The Young Mr Pitt

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The Young Mr. Pitt
YoungMrPitt.jpg
A scene from the film
Directed by Carol Reed
Written by Frank Launder
Sidney Gilliat
Viscount Castlerosse (additional dialogue and original novel)
Starring Robert Donat
Robert Morley
Herbert Lom
Ronald Shiner
Music by Louis Levy
Cinematography Freddie Young
Edited by R.E. Dearing
Distributed by 20th Century Fox
Release date
  • September 21, 1942 (1942-09-21) (United Kingdom)
  • March 10, 1943 (1943-03-10) (United States)
Running time
118 minutes
Country United Kingdom
Language English

The Young Mr. Pitt is a 1942 British biographical film of the life of William Pitt the Younger and in particular his struggle against revolutionary France and Napoleon. It was directed by Carol Reed and stars Robert Donat, Robert Morley and John Mills.[1] Made in black-and-white, it was produced by Edward Black and Maurice Ostrer for the British subsidiary of 20th Century Fox.

It was filmed as the Second World War was raging. Similar parallels with the struggle against Hitler's Germany were implied in That Hamilton Woman (aka Lady Hamilton, 1941), made by Alexander Korda in the United States[2] with Laurence Olivier and Vivien Leigh in the leads.

Plot[edit]

In 1770, William Pitt the Elder gives a speech in Parliament decrying the unfair treatment of the colonists in the American colonies, then advises his second son, a youngster also named William Pitt, to avoid seeking fame through war.

Years later, King George the Third is delighted that the ministry of Charles James Fox and Lord North has fallen. However, there is no obvious replacement. To everyone's surprise, the King selects William Pitt to become the youngest Prime Minister that the United Kingdom has ever known at the age of 24, despite his opposition to the disastrous war against the American colonies and reputation as a reformer.

Pitt tries to gain Fox's support, but is rebuffed. He is ridiculed in Parliament, but despite having no majority, refuses to resign. He is even subject to a night ambush, but noted boxers Dan Mendoza and Gentleman Jackson help drive the assailants away. Reassured by the boxers' claims of strong support for him amongst the general public, Pitt calls an election on a platform of peace and prosperity, which gives him a majority. Over Fox's constant opposition, he then institutes reforms and strengthens the Royal Navy.

Intermittently, events in Napoleon's life are shown. Then the French Revolution erupts, and France sends forth her armies. When Holland is invaded, Britain becomes embroiled in the conflict. As the war drags on, Fox, the public and even Pitt's friend William Wilberforce demand that Pitt negotiate for peace. Meanwhile, Pitt discovers that he was neglected his personal finances and is now deeply in debt. Then, Napoleon seizes power in France. Certain that there can be no peace now, Pitt commits himself totally to the arduous struggle ahead, sacrificing even his love for Eleanor Eden.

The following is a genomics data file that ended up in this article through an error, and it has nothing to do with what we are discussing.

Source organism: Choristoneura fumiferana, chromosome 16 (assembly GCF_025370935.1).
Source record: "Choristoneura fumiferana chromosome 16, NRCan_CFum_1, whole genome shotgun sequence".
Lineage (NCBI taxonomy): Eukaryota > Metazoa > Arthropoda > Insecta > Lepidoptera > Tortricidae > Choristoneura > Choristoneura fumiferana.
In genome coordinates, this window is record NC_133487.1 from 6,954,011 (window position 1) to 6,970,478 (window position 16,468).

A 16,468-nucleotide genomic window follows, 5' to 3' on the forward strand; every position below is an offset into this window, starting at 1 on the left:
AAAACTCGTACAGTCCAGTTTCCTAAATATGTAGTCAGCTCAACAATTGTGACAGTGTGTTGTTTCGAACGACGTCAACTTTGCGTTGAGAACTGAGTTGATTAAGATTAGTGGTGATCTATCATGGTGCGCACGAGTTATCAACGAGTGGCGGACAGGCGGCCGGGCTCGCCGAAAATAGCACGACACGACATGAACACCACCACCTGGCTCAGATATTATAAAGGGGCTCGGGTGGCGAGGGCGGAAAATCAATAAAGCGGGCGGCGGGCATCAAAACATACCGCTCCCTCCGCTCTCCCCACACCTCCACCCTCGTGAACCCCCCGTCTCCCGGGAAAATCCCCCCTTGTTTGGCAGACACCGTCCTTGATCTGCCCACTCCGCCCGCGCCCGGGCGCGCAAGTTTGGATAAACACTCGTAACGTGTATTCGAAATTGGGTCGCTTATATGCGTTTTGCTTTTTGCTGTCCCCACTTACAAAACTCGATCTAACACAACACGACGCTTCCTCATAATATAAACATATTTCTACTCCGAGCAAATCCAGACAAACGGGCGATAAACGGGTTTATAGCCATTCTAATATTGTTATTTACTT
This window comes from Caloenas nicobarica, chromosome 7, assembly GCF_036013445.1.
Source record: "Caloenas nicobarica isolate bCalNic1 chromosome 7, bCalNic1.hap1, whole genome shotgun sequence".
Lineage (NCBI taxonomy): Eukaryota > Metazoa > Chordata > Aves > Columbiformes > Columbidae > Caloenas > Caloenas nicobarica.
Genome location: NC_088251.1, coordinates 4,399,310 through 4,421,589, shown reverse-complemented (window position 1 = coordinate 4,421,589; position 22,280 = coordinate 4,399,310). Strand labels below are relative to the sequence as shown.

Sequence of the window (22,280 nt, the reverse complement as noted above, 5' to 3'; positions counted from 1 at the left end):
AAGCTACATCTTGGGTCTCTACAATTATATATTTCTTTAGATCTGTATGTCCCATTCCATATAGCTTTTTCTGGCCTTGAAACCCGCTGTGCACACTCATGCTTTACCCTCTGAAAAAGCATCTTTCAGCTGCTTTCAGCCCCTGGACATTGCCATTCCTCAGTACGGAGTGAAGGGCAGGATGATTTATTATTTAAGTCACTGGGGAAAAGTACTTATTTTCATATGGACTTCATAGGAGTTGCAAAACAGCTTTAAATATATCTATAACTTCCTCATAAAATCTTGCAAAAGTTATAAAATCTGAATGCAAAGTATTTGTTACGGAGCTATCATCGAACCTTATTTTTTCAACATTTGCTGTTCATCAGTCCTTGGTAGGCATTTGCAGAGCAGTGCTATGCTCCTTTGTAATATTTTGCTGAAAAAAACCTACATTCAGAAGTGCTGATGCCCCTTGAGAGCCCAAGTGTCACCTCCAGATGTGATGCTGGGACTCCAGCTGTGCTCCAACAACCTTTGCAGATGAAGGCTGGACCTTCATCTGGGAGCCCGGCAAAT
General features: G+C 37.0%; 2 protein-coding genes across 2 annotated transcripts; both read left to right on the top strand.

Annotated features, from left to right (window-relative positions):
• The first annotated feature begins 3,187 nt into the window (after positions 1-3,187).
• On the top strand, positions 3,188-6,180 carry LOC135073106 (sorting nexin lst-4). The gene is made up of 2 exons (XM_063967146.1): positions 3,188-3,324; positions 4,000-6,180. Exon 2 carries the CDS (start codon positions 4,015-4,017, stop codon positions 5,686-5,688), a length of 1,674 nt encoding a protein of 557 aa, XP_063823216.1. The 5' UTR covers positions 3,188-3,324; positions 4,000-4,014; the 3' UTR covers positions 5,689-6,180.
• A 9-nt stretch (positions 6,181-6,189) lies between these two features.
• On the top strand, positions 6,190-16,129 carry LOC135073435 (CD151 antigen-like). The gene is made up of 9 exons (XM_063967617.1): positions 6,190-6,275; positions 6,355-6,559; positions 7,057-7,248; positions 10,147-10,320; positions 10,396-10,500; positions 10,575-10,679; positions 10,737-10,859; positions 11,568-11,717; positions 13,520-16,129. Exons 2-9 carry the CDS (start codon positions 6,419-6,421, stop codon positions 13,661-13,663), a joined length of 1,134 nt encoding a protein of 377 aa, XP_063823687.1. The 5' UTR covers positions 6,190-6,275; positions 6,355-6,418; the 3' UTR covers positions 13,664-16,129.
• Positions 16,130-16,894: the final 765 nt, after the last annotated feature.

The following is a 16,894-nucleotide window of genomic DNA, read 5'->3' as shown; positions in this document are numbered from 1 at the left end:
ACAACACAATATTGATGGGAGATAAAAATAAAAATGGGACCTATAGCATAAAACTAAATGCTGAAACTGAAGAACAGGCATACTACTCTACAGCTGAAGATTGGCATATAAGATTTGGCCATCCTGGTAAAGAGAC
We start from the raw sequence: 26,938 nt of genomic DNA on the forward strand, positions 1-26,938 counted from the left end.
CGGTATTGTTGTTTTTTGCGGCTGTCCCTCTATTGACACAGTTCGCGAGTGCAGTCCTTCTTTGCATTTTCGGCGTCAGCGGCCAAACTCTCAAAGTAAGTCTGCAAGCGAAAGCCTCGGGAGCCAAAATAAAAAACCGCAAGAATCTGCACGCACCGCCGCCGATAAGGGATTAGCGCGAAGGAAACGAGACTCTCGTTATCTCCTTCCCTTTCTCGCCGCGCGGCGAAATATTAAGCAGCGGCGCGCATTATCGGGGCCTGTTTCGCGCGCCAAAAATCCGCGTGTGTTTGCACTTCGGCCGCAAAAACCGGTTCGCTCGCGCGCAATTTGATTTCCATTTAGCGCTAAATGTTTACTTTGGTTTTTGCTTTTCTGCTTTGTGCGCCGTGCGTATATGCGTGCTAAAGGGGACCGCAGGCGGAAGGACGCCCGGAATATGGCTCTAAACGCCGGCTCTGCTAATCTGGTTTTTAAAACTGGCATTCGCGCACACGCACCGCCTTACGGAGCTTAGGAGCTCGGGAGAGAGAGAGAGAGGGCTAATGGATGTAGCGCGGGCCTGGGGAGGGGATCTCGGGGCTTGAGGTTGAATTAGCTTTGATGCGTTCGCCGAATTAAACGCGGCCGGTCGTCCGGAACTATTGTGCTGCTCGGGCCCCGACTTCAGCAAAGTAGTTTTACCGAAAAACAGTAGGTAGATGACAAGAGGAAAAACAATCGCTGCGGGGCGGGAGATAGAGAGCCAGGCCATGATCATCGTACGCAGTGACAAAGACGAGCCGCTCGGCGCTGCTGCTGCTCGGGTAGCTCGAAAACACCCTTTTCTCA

He institutes a bold but risky strategy: going on the offensive in the Mediterranean and chooses Horatio Nelson to lead the naval squadron assigned the task, over more senior admirals. Napoleon sails from Toulon to invade Egypt while Nelson's blockading ships are scattered by a gale. Meanwhile, Pitt collapses from overwork and is warned by his doctor about his health. Fortunately, Nelson finds and destroys the French fleet at the Battle of the Nile. The people cheer Pitt, but years of fighting go on, and when Napoleon writes to the King, offering peace, Fox, public opinion and Pitt's health force him to resign. He also receives an announcement of Eleanor Eden's impending wedding. A peace treaty is signed, giving Napoleon time to build up his armies and his fleet. He gathers his forces on the French coast facing England.

With the looming danger of invasion, the country once more turns to Pitt. Despite the warnings of his doctor, he becomes Prime Minister again. Even Fox offers to serve under him. The decisive British victory at the Battle of Trafalgar ends the danger.

Cast[edit]

Reception[edit]

Bosley Crowther, critic for The New York Times, felt "the nature of the historical period in which this film is set and the evident fidelity of the authors to the facts of Mr. Pitt's life conspire to prevent this picture from having a sharp dramatic impact."[4]

References[edit]

  1. ^ "The Young Mr. Pitt (1942)". British Film Institute. 
  2. ^ Patricia Warren British Film Studios: An Illustrated History, London: B.T. Batsford, 2001, pp. 33, 145
  3. ^ In his first English-speaking role
  4. ^ Bosley Crowther (March 11, 1943). "' The Young Mr. Pitt,' a British Historical Drama, With Robert Donat in Title Role, Has Its Premiere at the Roxy". The New York Times. 

External links[edit]